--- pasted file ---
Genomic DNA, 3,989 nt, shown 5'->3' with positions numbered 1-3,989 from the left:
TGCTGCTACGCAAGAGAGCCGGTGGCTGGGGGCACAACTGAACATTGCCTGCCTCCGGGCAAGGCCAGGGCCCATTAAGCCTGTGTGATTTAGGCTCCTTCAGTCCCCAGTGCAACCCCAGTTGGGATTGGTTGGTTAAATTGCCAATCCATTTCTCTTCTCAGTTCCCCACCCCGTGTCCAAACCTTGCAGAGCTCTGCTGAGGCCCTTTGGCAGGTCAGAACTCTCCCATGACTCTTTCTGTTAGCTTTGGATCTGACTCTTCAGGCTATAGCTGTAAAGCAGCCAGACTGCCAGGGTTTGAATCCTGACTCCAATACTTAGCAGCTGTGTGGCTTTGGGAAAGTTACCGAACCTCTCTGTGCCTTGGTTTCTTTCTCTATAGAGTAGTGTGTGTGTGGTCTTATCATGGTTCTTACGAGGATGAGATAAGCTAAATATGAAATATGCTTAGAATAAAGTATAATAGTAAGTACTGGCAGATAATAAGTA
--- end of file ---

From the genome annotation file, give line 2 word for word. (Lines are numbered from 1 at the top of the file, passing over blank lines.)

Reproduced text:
TGCTGCTACGCAAGAGAGCCGGTGGCTGGGGGCACAACTGAACATTGCCTGCCTCCGGGCAAGGCCAGGGCCCATTAAGCCTGTGTGATTTAGGCTCCTTCAGTCCCCAGTGCAACCCCAGTTGGGATTGGTTGGTTAAATTGCCAATCCATTTCTCTTCTCAGTTCCCCACCCCGTGTCCAAACCTTGCAGAGCTCTGCTGAGGCCCTTTGGCAGGTCAGAACTCTCCCATGACTCTTTCTGTTAGCTTTGGATCTGACTCTTCAGGCTATAGCTGTAAAGCAGCCAGACTGCCAGGGTTTGAATCCTGACTCCAATACTTAGCAGCTGTGTGGCTTTGGGAAAGTTACCGAACCTCTCTGTGCCTTGGTTTCTTTCTCTATAGAGTAGTGTGTGTGTGGTCTTATCATGGTTCTTACGAGGATGAGATAAGCTAAATATGAAATATGCTTAGAATAAAGTATAATAGTAAGTACTGGCAGATAATAAGTA